From what I've read (and been told by my allergy doc), food allergy testing is just simply not that reliable. I was tested for about
50 food allergies using the standard scratch tests on my back, and I came up positive for a few things. So I removed them from my diet but didn't notice a thing. When I re-introduced them back into my diet I didn't have any reaction either.
My allergy doc said that food allergy scratch testing isn't very accurate. It's pretty good at predicting negative reactions (ie, if the scratch test comes back negative, there's a good chance you aren't allergic). But it can have a lot of false positive reactions (the scratch test for a particular food is positive but you can eat that food with no reaction).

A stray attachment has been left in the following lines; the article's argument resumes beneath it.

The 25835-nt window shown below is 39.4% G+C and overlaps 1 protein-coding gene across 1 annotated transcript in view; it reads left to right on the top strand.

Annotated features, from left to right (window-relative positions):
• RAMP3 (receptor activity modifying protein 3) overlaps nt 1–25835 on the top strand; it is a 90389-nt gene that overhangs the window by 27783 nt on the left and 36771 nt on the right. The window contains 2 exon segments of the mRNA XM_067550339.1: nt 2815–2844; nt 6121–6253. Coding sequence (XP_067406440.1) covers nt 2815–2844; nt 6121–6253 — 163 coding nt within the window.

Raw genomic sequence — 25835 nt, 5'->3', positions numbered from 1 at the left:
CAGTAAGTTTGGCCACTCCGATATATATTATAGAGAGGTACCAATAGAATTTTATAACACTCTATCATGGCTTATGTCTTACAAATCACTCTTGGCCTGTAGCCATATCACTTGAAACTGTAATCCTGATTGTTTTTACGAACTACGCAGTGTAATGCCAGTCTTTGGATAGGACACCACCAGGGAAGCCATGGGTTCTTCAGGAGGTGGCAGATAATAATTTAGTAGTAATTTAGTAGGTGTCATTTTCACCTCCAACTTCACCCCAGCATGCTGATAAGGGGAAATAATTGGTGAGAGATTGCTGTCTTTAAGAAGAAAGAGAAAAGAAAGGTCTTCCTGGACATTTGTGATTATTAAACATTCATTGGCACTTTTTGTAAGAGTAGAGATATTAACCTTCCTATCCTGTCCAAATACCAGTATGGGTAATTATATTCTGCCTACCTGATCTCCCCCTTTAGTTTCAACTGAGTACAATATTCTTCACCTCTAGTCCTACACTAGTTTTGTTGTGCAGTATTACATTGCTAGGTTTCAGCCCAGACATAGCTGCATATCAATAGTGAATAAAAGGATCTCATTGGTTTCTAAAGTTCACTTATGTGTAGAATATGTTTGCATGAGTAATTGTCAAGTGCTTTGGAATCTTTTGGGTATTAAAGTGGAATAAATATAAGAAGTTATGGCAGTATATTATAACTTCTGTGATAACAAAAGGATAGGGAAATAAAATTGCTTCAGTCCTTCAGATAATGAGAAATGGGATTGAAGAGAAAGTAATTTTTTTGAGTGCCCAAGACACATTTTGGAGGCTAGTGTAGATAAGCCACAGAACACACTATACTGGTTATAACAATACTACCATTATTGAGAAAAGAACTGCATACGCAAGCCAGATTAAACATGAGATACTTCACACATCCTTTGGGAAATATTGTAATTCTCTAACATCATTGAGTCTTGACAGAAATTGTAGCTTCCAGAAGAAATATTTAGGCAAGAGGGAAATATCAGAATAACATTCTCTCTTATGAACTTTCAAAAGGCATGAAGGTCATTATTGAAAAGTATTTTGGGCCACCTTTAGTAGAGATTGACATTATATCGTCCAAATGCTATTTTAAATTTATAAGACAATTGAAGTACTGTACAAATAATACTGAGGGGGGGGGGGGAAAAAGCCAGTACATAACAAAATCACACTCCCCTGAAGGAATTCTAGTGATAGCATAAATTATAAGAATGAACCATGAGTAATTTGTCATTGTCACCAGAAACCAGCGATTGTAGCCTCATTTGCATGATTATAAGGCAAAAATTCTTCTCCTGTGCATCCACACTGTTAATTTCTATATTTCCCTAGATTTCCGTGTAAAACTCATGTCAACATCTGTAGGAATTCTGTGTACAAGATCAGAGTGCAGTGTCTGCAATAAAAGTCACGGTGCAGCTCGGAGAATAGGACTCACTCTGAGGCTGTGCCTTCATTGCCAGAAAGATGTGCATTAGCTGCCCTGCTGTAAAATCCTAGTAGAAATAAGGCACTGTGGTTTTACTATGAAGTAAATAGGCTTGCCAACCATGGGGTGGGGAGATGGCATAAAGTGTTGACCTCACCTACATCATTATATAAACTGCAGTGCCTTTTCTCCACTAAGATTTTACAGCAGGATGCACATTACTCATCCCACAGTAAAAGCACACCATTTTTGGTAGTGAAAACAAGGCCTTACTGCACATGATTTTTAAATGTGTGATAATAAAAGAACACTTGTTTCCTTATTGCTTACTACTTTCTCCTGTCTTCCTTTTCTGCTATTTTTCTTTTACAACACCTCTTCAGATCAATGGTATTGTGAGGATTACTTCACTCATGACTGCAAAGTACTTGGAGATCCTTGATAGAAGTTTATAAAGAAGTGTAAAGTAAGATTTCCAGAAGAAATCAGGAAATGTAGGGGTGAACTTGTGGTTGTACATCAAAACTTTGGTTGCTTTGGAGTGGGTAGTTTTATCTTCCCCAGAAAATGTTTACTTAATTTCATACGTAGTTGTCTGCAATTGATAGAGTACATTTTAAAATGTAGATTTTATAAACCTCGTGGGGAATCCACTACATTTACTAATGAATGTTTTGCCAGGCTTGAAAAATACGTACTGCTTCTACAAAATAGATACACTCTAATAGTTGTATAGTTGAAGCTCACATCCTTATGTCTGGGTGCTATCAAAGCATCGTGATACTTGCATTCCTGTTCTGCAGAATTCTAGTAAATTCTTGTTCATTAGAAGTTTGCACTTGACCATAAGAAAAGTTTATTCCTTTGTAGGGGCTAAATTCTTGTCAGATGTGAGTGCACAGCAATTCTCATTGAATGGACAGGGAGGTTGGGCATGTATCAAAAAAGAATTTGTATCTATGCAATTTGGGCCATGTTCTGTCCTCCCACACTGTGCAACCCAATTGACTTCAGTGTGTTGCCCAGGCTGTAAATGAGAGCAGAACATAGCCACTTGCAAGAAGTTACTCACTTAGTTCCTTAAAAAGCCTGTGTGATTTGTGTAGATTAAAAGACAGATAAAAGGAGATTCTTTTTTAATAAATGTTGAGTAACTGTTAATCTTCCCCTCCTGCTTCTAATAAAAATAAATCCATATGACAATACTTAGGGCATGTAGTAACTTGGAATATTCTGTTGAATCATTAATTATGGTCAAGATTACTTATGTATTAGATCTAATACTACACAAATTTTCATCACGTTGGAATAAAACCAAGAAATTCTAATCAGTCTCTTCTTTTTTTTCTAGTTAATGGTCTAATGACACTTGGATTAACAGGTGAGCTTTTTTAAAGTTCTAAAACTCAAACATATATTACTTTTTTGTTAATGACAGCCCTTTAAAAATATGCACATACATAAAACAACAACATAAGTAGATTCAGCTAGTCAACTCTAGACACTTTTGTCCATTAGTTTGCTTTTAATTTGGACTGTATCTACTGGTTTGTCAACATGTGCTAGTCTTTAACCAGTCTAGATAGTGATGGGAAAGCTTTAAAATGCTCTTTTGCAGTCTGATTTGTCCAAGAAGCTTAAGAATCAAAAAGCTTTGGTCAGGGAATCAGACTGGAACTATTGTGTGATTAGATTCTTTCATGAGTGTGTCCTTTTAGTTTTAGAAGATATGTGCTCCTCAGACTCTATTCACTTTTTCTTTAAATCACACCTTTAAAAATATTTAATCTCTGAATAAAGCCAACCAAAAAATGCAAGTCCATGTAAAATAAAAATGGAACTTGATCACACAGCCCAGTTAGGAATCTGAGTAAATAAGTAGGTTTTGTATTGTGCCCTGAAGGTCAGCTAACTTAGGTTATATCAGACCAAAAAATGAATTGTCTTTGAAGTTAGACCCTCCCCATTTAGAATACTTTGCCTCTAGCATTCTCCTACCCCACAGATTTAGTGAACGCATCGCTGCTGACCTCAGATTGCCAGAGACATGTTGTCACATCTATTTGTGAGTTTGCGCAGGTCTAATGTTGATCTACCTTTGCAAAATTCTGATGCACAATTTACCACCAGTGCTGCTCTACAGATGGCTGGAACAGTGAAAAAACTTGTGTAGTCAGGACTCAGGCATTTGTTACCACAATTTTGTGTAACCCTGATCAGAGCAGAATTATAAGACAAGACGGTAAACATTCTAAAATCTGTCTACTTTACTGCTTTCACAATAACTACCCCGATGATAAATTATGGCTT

There are other types of food allergy testing, including blood tests and stool tests looking for certain antibodies, but those aren't backed by solid science. So I'd say they're even less reliable than the scratch tests, which aren't that great to begin with.
You might be talking about food sensitivities, which are even more difficult to diagnose. There are labs that will do blood or stool tests for these, but most medical doctors don't put much stock in the results. There may be some value for you to do this - so I'm not saying it's total bunk - but just know that the mainstream medical community is skeptical of these types of tests.